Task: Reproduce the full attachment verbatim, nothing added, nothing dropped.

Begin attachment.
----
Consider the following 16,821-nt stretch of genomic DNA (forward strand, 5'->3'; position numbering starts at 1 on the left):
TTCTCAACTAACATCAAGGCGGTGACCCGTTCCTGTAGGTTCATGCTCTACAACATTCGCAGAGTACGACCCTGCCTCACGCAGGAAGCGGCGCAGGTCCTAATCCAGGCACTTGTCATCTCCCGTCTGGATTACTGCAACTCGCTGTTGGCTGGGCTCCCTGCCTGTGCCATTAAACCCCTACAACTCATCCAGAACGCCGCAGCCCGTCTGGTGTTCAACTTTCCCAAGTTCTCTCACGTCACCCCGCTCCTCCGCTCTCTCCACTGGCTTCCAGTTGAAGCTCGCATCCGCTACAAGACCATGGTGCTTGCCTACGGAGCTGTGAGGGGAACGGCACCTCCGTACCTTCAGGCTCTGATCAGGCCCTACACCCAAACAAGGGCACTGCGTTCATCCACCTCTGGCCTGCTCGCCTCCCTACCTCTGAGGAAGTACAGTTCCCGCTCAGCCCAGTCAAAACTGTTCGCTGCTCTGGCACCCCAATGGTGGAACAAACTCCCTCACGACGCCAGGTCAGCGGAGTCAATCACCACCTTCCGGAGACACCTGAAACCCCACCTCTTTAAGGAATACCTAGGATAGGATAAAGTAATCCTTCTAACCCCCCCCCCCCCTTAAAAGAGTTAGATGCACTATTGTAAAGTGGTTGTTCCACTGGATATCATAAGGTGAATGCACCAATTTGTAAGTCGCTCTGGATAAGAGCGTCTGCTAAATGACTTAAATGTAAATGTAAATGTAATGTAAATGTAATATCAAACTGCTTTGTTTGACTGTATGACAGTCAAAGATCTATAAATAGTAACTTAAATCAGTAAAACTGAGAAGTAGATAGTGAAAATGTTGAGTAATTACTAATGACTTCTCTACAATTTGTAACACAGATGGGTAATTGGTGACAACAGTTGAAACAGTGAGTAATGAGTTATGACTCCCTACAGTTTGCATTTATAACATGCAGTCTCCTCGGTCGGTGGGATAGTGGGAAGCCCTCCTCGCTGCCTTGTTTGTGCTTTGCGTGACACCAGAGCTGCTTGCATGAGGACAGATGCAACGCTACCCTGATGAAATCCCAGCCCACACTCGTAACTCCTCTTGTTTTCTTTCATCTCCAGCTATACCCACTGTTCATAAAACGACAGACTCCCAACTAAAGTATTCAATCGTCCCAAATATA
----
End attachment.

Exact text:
Consider the following 16,821-nt stretch of genomic DNA (forward strand, 5'->3'; position numbering starts at 1 on the left):
TTCTCAACTAACATCAAGGCGGTGACCCGTTCCTGTAGGTTCATGCTCTACAACATTCGCAGAGTACGACCCTGCCTCACGCAGGAAGCGGCGCAGGTCCTAATCCAGGCACTTGTCATCTCCCGTCTGGATTACTGCAACTCGCTGTTGGCTGGGCTCCCTGCCTGTGCCATTAAACCCCTACAACTCATCCAGAACGCCGCAGCCCGTCTGGTGTTCAACTTTCCCAAGTTCTCTCACGTCACCCCGCTCCTCCGCTCTCTCCACTGGCTTCCAGTTGAAGCTCGCATCCGCTACAAGACCATGGTGCTTGCCTACGGAGCTGTGAGGGGAACGGCACCTCCGTACCTTCAGGCTCTGATCAGGCCCTACACCCAAACAAGGGCACTGCGTTCATCCACCTCTGGCCTGCTCGCCTCCCTACCTCTGAGGAAGTACAGTTCCCGCTCAGCCCAGTCAAAACTGTTCGCTGCTCTGGCACCCCAATGGTGGAACAAACTCCCTCACGACGCCAGGTCAGCGGAGTCAATCACCACCTTCCGGAGACACCTGAAACCCCACCTCTTTAAGGAATACCTAGGATAGGATAAAGTAATCCTTCTAACCCCCCCCCCCCCTTAAAAGAGTTAGATGCACTATTGTAAAGTGGTTGTTCCACTGGATATCATAAGGTGAATGCACCAATTTGTAAGTCGCTCTGGATAAGAGCGTCTGCTAAATGACTTAAATGTAAATGTAAATGTAATGTAAATGTAATATCAAACTGCTTTGTTTGACTGTATGACAGTCAAAGATCTATAAATAGTAACTTAAATCAGTAAAACTGAGAAGTAGATAGTGAAAATGTTGAGTAATTACTAATGACTTCTCTACAATTTGTAACACAGATGGGTAATTGGTGACAACAGTTGAAACAGTGAGTAATGAGTTATGACTCCCTACAGTTTGCATTTATAACATGCAGTCTCCTCGGTCGGTGGGATAGTGGGAAGCCCTCCTCGCTGCCTTGTTTGTGCTTTGCGTGACACCAGAGCTGCTTGCATGAGGACAGATGCAACGCTACCCTGATGAAATCCCAGCCCACACTCGTAACTCCTCTTGTTTTCTTTCATCTCCAGCTATACCCACTGTTCATAAAACGACAGACTCCCAACTAAAGTATTCAATCGTCCCAAATATA